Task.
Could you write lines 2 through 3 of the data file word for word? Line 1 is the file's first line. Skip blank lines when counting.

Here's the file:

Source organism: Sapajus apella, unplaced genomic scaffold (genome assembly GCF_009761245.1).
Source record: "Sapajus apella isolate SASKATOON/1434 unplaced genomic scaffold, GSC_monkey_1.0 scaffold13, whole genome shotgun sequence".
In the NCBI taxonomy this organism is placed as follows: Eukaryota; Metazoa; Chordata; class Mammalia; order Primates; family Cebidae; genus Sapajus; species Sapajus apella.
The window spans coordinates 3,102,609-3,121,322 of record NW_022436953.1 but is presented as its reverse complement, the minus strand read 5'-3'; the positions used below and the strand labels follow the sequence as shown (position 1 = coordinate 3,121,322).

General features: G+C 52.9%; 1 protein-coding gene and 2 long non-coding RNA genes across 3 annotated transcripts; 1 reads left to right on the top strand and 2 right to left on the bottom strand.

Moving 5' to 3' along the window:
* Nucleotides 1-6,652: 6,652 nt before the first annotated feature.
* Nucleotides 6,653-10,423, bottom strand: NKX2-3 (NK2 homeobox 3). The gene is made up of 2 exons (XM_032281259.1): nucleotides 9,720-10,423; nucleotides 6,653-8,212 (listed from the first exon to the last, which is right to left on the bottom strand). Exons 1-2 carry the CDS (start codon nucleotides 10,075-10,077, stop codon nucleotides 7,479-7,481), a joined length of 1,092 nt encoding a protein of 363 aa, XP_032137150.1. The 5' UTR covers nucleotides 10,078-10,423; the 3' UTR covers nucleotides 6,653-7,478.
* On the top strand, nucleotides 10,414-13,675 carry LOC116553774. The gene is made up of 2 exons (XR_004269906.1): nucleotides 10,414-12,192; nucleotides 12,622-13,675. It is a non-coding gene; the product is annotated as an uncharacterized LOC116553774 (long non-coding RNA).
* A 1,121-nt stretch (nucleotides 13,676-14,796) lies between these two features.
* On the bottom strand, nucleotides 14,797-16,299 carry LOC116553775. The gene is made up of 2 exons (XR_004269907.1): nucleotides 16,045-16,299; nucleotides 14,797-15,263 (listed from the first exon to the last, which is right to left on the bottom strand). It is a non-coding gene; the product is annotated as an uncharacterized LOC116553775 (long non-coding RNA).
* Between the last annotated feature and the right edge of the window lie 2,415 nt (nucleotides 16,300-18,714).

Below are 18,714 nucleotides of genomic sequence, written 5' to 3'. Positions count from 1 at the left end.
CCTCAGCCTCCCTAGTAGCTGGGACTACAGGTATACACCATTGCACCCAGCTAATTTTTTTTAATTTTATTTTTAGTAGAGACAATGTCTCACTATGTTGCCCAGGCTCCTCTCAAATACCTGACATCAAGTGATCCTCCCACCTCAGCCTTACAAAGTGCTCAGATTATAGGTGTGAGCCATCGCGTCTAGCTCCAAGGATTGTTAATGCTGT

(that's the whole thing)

Source record: "Sapajus apella isolate SASKATOON/1434 unplaced genomic scaffold, GSC_monkey_1.0 scaffold13, whole genome shotgun sequence".
In the NCBI taxonomy this organism is placed as follows: Eukaryota; Metazoa; Chordata; class Mammalia; order Primates; family Cebidae; genus Sapajus; species Sapajus apella.